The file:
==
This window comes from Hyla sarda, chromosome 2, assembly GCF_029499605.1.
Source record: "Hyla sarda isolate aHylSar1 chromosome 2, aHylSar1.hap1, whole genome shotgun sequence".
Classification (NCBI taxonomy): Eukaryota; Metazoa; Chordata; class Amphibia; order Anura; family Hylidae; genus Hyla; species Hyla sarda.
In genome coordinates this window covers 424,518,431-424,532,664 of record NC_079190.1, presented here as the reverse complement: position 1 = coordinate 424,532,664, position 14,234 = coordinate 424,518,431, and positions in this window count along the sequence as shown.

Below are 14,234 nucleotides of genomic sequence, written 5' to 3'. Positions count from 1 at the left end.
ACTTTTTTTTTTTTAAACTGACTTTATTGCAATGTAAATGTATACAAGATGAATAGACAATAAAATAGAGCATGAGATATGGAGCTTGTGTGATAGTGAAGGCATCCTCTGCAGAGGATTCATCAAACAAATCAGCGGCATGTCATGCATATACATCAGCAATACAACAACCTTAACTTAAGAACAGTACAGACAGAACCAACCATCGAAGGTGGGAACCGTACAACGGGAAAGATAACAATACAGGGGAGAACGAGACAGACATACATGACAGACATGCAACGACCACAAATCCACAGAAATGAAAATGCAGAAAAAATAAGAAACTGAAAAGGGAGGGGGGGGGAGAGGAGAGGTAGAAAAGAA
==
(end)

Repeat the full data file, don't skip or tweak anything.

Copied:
This window comes from Hyla sarda, chromosome 2, assembly GCF_029499605.1.
Source record: "Hyla sarda isolate aHylSar1 chromosome 2, aHylSar1.hap1, whole genome shotgun sequence".
Classification (NCBI taxonomy): Eukaryota; Metazoa; Chordata; class Amphibia; order Anura; family Hylidae; genus Hyla; species Hyla sarda.
In genome coordinates this window covers 424,518,431-424,532,664 of record NC_079190.1, presented here as the reverse complement: position 1 = coordinate 424,532,664, position 14,234 = coordinate 424,518,431, and positions in this window count along the sequence as shown.

Below are 14,234 nucleotides of genomic sequence, written 5' to 3'. Positions count from 1 at the left end.
ACTTTTTTTTTTTTAAACTGACTTTATTGCAATGTAAATGTATACAAGATGAATAGACAATAAAATAGAGCATGAGATATGGAGCTTGTGTGATAGTGAAGGCATCCTCTGCAGAGGATTCATCAAACAAATCAGCGGCATGTCATGCATATACATCAGCAATACAACAACCTTAACTTAAGAACAGTACAGACAGAACCAACCATCGAAGGTGGGAACCGTACAACGGGAAAGATAACAATACAGGGGAGAACGAGACAGACATACATGACAGACATGCAACGACCACAAATCCACAGAAATGAAAATGCAGAAAAAATAAGAAACTGAAAAGGGAGGGGGGGGGAGAGGAGAGGTAGAAAAGAA